I think leaders of creative businesses need to be tolerant. We have to accommodate a certain amount of vanity, misbehaviour, sharp words and rule breaking – if it is in the service of the work. But when eccentricity creates collateral damage; when it is self-serving and injurious to colleagues, then we have to step in. We have to draw the line at abuse of power.

Creative leaders must learn to harness talent to a commercial goal without diminishing its potency, and without compromising the company’s values. This is not easy. It requires judgement. And we must be ever mindful of Whistler’s own observation:

‘An artist is not paid for his labor, but for his vision.’

No. 148

‘It’s a Doctor. Fetch a Baby.’ Coming to Terms with Stage Fright at Work

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The actor Rex Harrison is best remembered as the irascible phonetics professor Henry Higgins in ‘My Fair Lady.’ With his distinctive ‘talking on pitch’ style, he performed the role on stage many times, beginning with the musical’s 1957 Broadway debut. He also starred as Higgins in the splendid 1964 movie of the same work.

‘He is the best light comedy actor in the world – except for me.’
Noel Coward

In a distinguished career, Harrison consistently came across as a confident, suave, sophisticated fellow. In fact he was a lifelong sufferer from stage fright.

Born in Huyton, Merseyside, Harrison left formal education at 16 to become an actor, and, eschewing stage-school, joined the Liverpool Repertory Company. In his first speaking role he played a nervous young father. But he was overcome with real, not just feigned, anxiety. At the given moment, he stepped to the front of the stage and announced: 'It’s a doctor. Fetch a baby.’

We had a tradition at BBH of asking the new graduate trainees to work together on a practice pitch soon after joining. It gave them an early understanding of research, teamwork, building an argument and so forth. The exercise would culminate in a presentation to the senior Agency partners.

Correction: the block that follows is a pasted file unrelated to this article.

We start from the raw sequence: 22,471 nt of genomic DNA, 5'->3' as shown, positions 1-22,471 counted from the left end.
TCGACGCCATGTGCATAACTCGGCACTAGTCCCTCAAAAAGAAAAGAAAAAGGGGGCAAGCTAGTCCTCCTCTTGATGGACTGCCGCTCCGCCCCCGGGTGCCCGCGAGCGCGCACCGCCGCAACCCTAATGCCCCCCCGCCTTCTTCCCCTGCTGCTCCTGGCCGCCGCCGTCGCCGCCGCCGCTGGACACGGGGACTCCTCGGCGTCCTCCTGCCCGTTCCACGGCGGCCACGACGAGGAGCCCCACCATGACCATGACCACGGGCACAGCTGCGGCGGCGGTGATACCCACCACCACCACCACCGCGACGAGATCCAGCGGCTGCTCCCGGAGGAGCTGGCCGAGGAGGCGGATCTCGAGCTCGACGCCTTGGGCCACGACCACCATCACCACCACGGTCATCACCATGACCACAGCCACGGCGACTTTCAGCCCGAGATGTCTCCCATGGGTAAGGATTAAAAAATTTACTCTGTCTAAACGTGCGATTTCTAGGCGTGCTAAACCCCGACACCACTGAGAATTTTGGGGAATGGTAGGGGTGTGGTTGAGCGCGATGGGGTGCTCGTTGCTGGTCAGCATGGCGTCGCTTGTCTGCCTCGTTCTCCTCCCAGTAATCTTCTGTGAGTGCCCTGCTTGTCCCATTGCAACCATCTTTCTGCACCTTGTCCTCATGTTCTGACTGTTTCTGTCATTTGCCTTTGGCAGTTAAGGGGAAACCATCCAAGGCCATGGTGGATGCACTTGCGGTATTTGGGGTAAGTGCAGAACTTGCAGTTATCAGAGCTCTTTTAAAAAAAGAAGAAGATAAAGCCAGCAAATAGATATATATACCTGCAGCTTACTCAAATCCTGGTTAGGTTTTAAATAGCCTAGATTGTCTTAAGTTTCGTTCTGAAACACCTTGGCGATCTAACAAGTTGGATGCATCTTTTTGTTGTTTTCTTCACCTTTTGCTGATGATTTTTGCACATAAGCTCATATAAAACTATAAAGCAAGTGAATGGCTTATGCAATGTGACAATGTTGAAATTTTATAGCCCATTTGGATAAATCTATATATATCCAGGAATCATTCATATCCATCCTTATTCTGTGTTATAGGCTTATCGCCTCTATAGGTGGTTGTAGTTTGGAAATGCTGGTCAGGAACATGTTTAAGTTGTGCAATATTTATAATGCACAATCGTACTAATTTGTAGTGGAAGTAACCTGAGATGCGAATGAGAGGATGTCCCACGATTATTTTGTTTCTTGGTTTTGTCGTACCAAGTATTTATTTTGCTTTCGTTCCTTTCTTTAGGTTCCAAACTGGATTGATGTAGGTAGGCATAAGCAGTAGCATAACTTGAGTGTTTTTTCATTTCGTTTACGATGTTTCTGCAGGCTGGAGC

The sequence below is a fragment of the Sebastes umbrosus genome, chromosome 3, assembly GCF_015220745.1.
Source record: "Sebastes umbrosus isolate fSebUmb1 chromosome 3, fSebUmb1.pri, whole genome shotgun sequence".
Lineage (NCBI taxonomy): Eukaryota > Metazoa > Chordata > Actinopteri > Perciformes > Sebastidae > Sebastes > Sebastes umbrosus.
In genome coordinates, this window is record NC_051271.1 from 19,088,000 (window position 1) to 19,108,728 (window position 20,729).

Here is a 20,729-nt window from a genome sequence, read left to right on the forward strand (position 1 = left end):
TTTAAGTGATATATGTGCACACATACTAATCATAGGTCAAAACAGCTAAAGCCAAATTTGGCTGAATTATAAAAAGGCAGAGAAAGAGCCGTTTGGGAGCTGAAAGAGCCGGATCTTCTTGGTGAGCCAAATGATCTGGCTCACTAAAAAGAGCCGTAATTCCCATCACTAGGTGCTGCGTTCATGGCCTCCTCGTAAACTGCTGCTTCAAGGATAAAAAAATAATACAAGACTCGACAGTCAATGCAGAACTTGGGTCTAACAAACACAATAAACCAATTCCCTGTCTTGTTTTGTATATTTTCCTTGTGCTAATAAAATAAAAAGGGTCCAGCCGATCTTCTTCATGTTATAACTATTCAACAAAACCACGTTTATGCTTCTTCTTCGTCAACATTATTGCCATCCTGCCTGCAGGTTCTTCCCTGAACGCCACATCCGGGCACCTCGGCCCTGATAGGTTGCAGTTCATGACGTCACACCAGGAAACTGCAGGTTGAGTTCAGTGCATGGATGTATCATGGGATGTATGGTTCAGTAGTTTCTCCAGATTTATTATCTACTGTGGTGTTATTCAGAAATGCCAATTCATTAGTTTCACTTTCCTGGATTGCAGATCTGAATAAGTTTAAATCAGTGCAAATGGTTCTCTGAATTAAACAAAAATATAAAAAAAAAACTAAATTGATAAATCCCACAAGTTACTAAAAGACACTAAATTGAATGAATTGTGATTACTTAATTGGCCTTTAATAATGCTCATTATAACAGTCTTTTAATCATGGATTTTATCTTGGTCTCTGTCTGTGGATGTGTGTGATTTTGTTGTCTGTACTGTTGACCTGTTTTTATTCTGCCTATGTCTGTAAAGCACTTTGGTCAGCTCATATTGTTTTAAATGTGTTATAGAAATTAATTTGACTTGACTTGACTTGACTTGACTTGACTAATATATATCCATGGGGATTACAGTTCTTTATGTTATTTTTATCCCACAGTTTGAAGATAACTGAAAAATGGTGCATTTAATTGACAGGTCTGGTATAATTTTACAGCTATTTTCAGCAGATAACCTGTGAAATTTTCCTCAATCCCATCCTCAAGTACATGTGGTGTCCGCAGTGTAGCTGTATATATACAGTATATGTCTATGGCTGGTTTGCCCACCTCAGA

One year the trainees had been asked to develop a pitch for a mainstream tea brand struggling to define its identity in the age of coffee. The team presented an insightful, well-structured argument recommending a creative area that was jaunty, populist and amusing. The senior panel was broadly impressed and began with some soft questions, which the trainees dealt with adequately. And then Sir John Hegarty looked up. He seemed determined to be a little more challenging.

‘I’m sure this idea of yours is witty and entertaining and so forth. But tell me this: how will it actually sell one more packet of our Clients’ tea?’

The graduate team exchanged nervous glances. They didn’t want to cock up their response to the esteemed founder’s question. At length the rather patrician Trainee Planner glanced across at his colleagues, raised his hand, and said: ‘I’ll take this.’ The other novices breathed a collective sigh of relief and sank back into their seats. All eyes settled on the Trainee Planner, who got to his feet and, after a lengthy pause, declared: ‘No… No…It’s gone.’

We all recognize the experience, I’m sure: that blushing, trembling, dizzying sensation; the dry mouth, cold hands and hot sweat. Thoughts muddled, words lost, heart pumping, legs shaking, voice stuttering. You’re in a state of mental paralysis. You’re dazed and confused. You’ve got stage fright.

What to do?